Ho says all three rights are of paramount importance in defending labour rights and the absence of a collective bargaining law leads to many unnecessary strikes and conflicts. He says that since employers are not obliged to participate in negotiations, employees can never bring their grievances and demands to the negotiating table. “Without the collective bargaining mechanism, we have no choice but to go on strike and let more people hear our voice,” says Ho.

That is not to say that Ho thinks a law on collective bargaining would necessarily eliminate or even reduce strikes and conflicts. However, it would at least provide an opportunity for employees and the employers to sit down to rationally discuss their concerns or even reach a consensus. “Why can’t we calmly negotiate in a civilized society?” says Ho.

Another reason to have collective bargaining is to ensure employers strictly follow any agreements made in the negotiation process. In the absence of legislation, employers are not legally bound to follow any verbal agreement reached with a trade union and there are no legal consequences to reneging on it.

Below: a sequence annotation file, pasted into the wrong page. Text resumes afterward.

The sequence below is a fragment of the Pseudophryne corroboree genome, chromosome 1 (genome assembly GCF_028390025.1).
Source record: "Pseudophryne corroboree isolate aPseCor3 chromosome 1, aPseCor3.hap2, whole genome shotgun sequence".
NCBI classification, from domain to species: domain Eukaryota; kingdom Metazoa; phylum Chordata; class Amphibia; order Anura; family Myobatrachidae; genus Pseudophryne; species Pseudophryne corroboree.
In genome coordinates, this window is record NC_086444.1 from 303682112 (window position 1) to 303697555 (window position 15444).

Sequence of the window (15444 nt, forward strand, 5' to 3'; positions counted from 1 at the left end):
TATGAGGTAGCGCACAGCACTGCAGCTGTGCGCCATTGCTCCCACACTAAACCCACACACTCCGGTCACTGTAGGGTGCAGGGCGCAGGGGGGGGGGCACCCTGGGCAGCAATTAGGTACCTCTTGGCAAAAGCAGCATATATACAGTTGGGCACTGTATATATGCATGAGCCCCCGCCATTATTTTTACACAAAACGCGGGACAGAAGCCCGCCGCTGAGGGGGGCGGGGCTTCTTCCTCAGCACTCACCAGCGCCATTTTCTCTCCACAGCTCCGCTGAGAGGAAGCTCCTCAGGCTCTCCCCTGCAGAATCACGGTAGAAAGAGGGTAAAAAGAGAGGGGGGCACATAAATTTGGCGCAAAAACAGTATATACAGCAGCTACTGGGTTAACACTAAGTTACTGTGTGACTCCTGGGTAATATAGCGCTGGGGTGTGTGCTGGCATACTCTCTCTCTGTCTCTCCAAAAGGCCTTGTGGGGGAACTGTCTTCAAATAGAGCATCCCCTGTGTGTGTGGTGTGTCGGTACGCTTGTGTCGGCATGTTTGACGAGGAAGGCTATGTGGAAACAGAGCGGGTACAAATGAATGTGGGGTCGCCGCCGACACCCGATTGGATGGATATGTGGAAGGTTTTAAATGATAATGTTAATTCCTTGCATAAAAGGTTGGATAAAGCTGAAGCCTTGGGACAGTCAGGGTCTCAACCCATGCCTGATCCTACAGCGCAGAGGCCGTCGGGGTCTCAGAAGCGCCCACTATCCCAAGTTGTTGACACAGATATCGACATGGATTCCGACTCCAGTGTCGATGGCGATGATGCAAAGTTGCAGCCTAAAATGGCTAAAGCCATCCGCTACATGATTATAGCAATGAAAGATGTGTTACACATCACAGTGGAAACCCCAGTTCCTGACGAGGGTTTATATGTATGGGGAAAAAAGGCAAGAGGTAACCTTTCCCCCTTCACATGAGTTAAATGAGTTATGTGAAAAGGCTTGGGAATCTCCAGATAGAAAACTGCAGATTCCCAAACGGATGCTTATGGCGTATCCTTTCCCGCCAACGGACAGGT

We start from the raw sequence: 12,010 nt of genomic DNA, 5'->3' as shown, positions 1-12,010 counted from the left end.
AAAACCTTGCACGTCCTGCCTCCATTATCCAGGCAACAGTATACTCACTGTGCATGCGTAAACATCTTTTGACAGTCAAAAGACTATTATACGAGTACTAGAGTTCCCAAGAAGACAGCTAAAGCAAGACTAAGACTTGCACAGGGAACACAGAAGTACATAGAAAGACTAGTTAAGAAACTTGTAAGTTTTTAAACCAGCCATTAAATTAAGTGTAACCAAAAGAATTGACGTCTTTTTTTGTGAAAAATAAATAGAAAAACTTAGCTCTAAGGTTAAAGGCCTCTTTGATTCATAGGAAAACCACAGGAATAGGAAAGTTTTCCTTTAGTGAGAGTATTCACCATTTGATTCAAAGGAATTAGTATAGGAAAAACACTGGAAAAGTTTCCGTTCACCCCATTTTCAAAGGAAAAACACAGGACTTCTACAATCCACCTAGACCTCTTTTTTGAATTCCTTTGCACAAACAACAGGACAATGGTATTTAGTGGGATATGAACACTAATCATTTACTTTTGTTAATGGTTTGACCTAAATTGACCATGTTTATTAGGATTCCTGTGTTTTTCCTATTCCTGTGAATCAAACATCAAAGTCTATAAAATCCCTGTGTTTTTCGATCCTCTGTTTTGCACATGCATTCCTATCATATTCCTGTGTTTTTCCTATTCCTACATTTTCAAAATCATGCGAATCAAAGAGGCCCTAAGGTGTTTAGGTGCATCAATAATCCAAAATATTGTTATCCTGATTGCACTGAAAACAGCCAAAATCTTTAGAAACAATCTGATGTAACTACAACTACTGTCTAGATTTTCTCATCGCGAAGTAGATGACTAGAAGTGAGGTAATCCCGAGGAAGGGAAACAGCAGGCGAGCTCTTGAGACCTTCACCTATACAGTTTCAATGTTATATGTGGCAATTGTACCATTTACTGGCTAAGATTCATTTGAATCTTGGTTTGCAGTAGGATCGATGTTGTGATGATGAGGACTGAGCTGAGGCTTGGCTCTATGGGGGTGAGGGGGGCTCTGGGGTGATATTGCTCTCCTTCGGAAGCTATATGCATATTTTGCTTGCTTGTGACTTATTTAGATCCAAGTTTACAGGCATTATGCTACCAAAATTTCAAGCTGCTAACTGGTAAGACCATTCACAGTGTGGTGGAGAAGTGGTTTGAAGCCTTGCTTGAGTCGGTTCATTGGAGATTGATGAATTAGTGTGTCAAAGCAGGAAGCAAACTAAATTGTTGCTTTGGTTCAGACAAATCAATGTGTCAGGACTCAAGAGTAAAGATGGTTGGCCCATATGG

Before they went on strike, dock workers’ representatives tried to negotiate with their employers, the contractors. One of the representatives was Ken Lai Ma-kin, who has worked in the terminal for more than 20 years and operates the lifting gear.

Lai recalls the company said they would follow up on workers’ demands after their meeting but no real progress was made. The labour representatives later also handed in a petition but the employers did not respond to it. With dialogue not working, the representatives called on more workers to join the strike.

Lai thinks collective bargaining legislation would put pressure on employers to respect negotiations with their employees. “If we do not put the consensus in black and white, they can deny all promises at any time,” he says.